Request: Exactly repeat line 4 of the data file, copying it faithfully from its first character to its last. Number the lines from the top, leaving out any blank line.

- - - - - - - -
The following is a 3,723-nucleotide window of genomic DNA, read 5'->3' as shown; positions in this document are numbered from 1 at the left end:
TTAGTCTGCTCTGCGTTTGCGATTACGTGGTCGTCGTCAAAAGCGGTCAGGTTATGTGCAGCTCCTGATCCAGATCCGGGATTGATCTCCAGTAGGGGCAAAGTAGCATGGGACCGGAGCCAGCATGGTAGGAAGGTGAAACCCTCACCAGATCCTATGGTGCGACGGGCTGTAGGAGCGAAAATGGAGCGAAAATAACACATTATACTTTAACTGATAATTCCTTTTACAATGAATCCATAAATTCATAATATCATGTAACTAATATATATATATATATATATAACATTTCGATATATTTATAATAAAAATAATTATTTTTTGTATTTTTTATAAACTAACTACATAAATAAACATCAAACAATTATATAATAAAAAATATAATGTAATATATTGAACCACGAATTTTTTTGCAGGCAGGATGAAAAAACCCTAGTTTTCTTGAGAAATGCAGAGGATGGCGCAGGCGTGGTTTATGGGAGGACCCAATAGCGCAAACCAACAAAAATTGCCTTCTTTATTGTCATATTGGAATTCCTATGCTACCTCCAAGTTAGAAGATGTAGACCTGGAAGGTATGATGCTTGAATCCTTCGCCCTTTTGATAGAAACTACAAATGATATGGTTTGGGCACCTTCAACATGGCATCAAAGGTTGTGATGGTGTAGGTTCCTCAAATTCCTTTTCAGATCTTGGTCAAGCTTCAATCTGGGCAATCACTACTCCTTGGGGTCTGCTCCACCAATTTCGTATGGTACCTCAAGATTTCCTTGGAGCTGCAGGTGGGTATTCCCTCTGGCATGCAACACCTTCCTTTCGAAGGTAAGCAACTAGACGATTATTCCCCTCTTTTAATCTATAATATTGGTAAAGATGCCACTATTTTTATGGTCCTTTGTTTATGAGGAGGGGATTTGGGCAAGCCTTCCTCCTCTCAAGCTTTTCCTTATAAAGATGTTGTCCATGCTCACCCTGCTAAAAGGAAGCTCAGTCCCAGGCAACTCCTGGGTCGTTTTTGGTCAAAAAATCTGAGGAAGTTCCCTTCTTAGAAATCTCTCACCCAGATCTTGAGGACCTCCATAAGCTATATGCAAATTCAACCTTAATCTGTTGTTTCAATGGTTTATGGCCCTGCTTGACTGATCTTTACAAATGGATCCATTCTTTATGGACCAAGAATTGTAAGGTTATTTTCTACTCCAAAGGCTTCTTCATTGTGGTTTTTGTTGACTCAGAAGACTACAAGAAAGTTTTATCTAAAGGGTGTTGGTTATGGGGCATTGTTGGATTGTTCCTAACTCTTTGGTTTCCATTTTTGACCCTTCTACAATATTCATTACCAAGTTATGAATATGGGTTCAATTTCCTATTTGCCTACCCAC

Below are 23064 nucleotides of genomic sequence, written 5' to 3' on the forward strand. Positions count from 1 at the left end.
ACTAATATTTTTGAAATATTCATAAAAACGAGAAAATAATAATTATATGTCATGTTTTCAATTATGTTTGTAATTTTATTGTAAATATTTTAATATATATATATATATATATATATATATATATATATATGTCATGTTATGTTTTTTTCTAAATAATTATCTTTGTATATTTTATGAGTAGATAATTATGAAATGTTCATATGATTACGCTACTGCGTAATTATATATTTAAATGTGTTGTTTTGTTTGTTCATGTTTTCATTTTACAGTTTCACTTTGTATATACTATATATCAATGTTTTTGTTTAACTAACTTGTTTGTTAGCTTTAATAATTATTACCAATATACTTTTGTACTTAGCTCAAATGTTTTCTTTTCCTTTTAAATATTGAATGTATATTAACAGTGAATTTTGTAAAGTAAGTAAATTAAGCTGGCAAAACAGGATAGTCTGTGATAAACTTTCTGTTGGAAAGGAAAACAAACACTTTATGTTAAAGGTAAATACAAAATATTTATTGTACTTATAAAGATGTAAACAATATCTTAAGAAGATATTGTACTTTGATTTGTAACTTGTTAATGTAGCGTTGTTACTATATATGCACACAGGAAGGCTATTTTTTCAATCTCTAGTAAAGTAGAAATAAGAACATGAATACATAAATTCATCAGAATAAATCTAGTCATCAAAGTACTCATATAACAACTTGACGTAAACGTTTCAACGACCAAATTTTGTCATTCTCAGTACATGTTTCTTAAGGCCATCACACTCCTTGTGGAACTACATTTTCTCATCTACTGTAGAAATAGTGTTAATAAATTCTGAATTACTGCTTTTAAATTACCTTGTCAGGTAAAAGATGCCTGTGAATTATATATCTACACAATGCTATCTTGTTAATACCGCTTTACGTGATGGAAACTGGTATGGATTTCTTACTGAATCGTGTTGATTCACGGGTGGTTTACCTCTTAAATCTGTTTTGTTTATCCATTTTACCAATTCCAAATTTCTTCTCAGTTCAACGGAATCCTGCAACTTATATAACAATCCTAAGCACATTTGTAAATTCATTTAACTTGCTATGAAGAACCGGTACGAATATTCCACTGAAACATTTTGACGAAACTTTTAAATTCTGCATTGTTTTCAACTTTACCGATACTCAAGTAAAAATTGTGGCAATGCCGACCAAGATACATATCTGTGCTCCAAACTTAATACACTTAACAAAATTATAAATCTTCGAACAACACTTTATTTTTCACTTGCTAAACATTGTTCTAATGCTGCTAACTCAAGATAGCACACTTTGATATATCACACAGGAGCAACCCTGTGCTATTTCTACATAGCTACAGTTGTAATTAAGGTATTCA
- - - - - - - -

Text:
ACTAATATTTTTGAAATATTCATAAAAACGAGAAAATAATAATTATATGTCATGTTTTCAATTATGTTTGTAATTTTATTGTAAATATTTTAATATATATATATATATATATATATATATATATATATATGTCATGTTATGTTTTTTTCTAAATAATTATCTTTGTATATTTTATGAGTAGATAATTATGAAATGTTCATATGATTACGCTACTGCGTAATTATATATTTAAATGTGTTGTTTTGTTTGTTCATGTTTTCATTTTACAGTTTCACTTTGTATATACTATATATCAATGTTTTTGTTTAACTAACTTGTTTGTTAGCTTTAATAATTATTACCAATATACTTTTGTACTTAGCTCAAATGTTTTCTTTTCCTTTTAAATATTGAATGTATATTAACAGTGAATTTTGTAAAGTAAGTAAATTAAGCTGGCAAAACAGGATAGTCTGTGATAAACTTTCTGTTGGAAAGGAAAACAAACACTTTATGTTAAAGGTAAATACAAAATATTTATTGTACTTATAAAGATGTAAACAATATCTTAAGAAGATATTGTACTTTGATTTGTAACTTGTTAATGTAGCGTTGTTACTATATATGCACACAGGAAGGCTATTTTTTCAATCTCTAGTAAAGTAGAAATAAGAACATGAATACATAAATTCATCAGAATAAATCTAGTCATCAAAGTACTCATATAACAACTTGACGTAAACGTTTCAACGACCAAATTTTGTCATTCTCAGTACATGTTTCTTAAGGCCATCACACTCCTTGTGGAACTACATTTTCTCATCTACTGTAGAAATAGTGTTAATAAATTCTGAATTACTGCTTTTAAATTACCTTGTCAGGTAAAAGATGCCTGTGAATTATATATCTACACAATGCTATCTTGTTAATACCGCTTTACGTGATGGAAACTGGTATGGATTTCTTACTGAATCGTGTTGATTCACGGGTGGTTTACCTCTTAAATCTGTTTTGTTTATCCATTTTACCAATTCCAAATTTCTTCTCAGTTCAACGGAATCCTGCAACTTATATAACAATCCTAAGCACATTTGTAAATTCATTTAACTTGCTATGAAGAACCGGTACGAATATTCCACTGAAACATTTTGACGAAACTTTTAAATTCTGCATTGTTTTCAACTTTACCGATACTCAAGTAAAAATTGTGGCAATGCCGACCAAGATACATATCTGTGCTCCAAACTTAATACACTTAACAAAATTATAAATCTTCGAACAACACTTTATTTTTCACTTGCTAAACATTGTTCTAATGCTGCTAACTCAAGATAGCACACTTTGATATATCACACAGGAGCAACCCTGTGCTATTTCTACATAGCTACAGTTGTAATTAAGGTATTCA